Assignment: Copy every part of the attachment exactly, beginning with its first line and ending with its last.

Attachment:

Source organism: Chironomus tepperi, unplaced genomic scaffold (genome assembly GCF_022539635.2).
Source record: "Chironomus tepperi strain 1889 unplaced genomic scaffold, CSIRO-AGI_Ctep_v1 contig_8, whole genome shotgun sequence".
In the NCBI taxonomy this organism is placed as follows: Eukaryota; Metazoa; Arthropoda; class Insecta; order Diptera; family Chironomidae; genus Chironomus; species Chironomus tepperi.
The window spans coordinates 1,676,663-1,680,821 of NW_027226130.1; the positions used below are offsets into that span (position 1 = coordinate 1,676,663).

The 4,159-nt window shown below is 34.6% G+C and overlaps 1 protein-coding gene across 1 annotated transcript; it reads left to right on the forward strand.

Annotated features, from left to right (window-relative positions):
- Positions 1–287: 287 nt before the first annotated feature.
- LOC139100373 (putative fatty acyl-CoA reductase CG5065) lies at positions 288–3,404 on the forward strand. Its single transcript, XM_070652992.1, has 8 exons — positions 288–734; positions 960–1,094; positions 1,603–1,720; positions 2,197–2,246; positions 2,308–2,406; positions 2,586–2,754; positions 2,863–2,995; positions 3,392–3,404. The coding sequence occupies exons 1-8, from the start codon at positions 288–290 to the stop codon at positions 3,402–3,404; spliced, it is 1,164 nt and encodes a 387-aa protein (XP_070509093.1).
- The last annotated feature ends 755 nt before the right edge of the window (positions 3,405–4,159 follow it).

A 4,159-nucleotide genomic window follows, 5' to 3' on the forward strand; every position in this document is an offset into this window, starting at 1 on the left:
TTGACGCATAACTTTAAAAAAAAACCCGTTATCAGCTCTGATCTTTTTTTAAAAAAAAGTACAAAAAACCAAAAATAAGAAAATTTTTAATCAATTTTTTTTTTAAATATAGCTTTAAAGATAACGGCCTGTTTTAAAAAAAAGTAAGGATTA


Source organism: Chironomus tepperi, unplaced genomic scaffold (genome assembly GCF_022539635.2).
Source record: "Chironomus tepperi strain 1889 unplaced genomic scaffold, CSIRO-AGI_Ctep_v1 contig_8, whole genome shotgun sequence".
In the NCBI taxonomy this organism is placed as follows: Eukaryota; Metazoa; Arthropoda; class Insecta; order Diptera; family Chironomidae; genus Chironomus; species Chironomus tepperi.
The window spans coordinates 1,676,663-1,680,821 of NW_027226130.1; the positions used below are offsets into that span (position 1 = coordinate 1,676,663).

The 4,159-nt window shown below is 34.6% G+C and overlaps 1 protein-coding gene across 1 annotated transcript; it reads left to right on the forward strand.

Annotated features, from left to right (window-relative positions):
- Positions 1–287: 287 nt before the first annotated feature.
- LOC139100373 (putative fatty acyl-CoA reductase CG5065) lies at positions 288–3,404 on the forward strand. Its single transcript, XM_070652992.1, has 8 exons — positions 288–734; positions 960–1,094; positions 1,603–1,720; positions 2,197–2,246; positions 2,308–2,406; positions 2,586–2,754; positions 2,863–2,995; positions 3,392–3,404. The coding sequence occupies exons 1-8, from the start codon at positions 288–290 to the stop codon at positions 3,402–3,404; spliced, it is 1,164 nt and encodes a 387-aa protein (XP_070509093.1).
- The last annotated feature ends 755 nt before the right edge of the window (positions 3,405–4,159 follow it).

A 4,159-nucleotide genomic window follows, 5' to 3' on the forward strand; every position in this document is an offset into this window, starting at 1 on the left:
TTGACGCATAACTTTAAAAAAAAACCCGTTATCAGCTCTGATCTTTTTTTAAAAAAAAGTACAAAAAACCAAAAATAAGAAAATTTTTAATCAATTTTTTTTTTAAATATAGCTTTAAAGATAACGGCCTGTTTTAAAAAAAAGTAAGGATTA